“Experience has taught me that in the early moments of temptation the way of escape is broad and easy to find. The longer I delay, however, the narrower the way of escape becomes.”
We have been flying since the first hint of daylight and the sun is now far down in the western sky as we circle the body of water far below us. Though we have ridden a fierce north wind most of the day, weariness nonetheless makes our wings heavy. Twice we have bypassed promising lakes after being alerted to danger by our experienced leader. He is a magnificent bird well past his prime, but he can still fly with the best of the young geese. He has been my mate for many winters. For the most part we have had a good life – flying north to Canada in the spring to hatch our young, and then back south with the first hint of winter – but twice we lost offspring to the deadly guns of the hunters.
Through the driving snow I now see a cluster of geese huddled against a marshy bank at the far end of the lake. Being surrounded by grain fields, it promises not only a sheltered resting place but sustenance as well. We will not find a better place to spend the night, of that I am sure.Category: April
A key figure in my young world was Grandma Miller. Her entire life was lived on the ragged edge of poverty, but she was rich in spirit.
The longer I live, the more I realize just how fortunate I have been. In addition to a very positive relationship with both my parents, and my brothers and sister, I was blessed with an extended family of loving grandparents, aunts and uncles. Although I was never given any reason to think myself better than anyone else, I never doubted my worth as a person either. Within the extended family circle I knew I had a place. I was loved. I was somebody.
A key figure in my young world was Grandma Miller. She stood 4'11" with tightly-curled red hair. As a child I never realized she colored it, but she must have, because it remained the same tint until the day she died. Her entire life was lived on the ragged edge of poverty, but she was rich in spirit.Category: April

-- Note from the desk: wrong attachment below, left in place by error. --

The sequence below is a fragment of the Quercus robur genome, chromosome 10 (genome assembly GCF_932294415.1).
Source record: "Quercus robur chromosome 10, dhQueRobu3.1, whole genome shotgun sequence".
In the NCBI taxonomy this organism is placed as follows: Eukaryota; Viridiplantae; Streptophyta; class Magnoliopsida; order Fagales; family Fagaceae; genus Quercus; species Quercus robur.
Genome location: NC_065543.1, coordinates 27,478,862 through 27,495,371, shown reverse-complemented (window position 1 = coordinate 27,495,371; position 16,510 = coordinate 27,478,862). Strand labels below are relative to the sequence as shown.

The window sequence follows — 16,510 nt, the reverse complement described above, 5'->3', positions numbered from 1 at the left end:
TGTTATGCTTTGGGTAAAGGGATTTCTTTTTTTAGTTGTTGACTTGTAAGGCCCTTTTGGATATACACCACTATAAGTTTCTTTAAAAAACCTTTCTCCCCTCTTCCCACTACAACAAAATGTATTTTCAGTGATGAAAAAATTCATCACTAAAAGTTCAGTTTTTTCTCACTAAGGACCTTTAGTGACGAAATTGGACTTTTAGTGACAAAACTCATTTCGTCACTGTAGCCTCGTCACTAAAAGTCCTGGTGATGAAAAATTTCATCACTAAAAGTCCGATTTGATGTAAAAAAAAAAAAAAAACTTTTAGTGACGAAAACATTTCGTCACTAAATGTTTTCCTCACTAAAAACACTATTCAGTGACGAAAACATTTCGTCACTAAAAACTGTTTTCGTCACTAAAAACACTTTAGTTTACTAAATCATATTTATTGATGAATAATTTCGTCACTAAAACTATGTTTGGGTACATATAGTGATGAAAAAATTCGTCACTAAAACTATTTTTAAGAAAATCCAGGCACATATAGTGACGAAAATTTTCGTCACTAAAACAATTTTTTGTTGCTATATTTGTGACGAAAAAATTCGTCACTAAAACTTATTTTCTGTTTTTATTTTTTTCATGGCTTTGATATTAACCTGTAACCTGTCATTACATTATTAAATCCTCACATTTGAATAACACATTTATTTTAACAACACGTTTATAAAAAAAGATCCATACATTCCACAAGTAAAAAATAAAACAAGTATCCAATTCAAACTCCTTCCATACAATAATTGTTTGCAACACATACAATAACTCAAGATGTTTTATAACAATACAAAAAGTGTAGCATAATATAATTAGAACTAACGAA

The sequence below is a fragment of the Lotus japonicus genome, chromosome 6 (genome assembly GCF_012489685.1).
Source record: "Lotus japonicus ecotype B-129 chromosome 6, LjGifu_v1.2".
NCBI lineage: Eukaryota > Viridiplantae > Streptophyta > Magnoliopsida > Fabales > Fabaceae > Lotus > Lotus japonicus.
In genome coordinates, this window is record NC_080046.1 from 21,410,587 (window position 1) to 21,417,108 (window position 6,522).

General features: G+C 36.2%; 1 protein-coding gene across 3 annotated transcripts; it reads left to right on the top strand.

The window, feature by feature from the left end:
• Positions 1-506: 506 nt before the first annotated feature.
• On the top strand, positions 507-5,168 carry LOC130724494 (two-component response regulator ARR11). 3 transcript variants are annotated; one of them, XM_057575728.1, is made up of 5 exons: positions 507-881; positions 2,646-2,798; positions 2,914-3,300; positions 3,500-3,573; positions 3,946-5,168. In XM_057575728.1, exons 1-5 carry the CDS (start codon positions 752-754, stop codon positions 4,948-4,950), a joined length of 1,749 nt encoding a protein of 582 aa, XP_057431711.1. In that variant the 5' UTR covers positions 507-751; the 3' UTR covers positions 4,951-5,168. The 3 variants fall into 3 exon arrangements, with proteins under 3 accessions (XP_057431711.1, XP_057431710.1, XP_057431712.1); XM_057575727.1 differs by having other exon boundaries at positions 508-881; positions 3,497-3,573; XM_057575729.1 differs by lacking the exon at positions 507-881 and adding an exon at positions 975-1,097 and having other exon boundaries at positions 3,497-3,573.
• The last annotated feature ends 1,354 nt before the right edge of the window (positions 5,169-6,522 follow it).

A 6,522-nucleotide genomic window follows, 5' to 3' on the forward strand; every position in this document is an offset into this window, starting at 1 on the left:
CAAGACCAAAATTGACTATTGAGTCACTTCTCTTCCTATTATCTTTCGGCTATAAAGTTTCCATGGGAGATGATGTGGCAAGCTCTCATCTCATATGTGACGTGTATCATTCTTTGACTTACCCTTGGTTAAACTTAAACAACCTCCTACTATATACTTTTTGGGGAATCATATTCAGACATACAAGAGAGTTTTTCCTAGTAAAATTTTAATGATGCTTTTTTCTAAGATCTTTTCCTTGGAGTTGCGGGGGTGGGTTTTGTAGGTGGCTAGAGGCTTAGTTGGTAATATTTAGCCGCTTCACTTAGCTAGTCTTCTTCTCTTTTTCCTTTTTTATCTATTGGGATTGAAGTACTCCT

As I write this I am sitting at my desk overlooking beautiful Beaver Lake. A hundred feet down the mountain from me its crystal clear water sparkles in the morning sunlight, tempting me with thoughts of fishing. With an effort I turn my attention to the task at hand only to be side-tracked again. This time it is framed photograph sitting on the widow sill to my left. Looking at it my thoughts wonder to a spring afternoon nearly four years ago....
Killing the outboard engine, I make my way to the fishing platform on the bow of my bass boat. After lowering the electric trolling motor, I maneuver the boat toward my favorite crappie hole. In a couple of minutes I have it positioned just where I want it and I cast my red and white jig toward a pile of submerged brush near an outcropping of rocks. Before I can begin my retrieve, Alexandria, my three-year-old granddaughter, is pulling at my sleeve. “Papa,” she says, “I want to fish.”
I try to talk her into sharing my rod with me but she won’t have any part of it. She wants her own rig, so reluctantly I prop my rod against the side of the boat and tie another jig on a second pole. After casting it out I hand it to her and she immediately reels it in and hands it back to me to cast again. This time I show her how to let the jig drift to the bottom before beginning a slow retrieve. At her age she isn’t going to master the art of fishing a jig but I am hoping to distract her long enough to let me get in a little fishing of my own.Category: January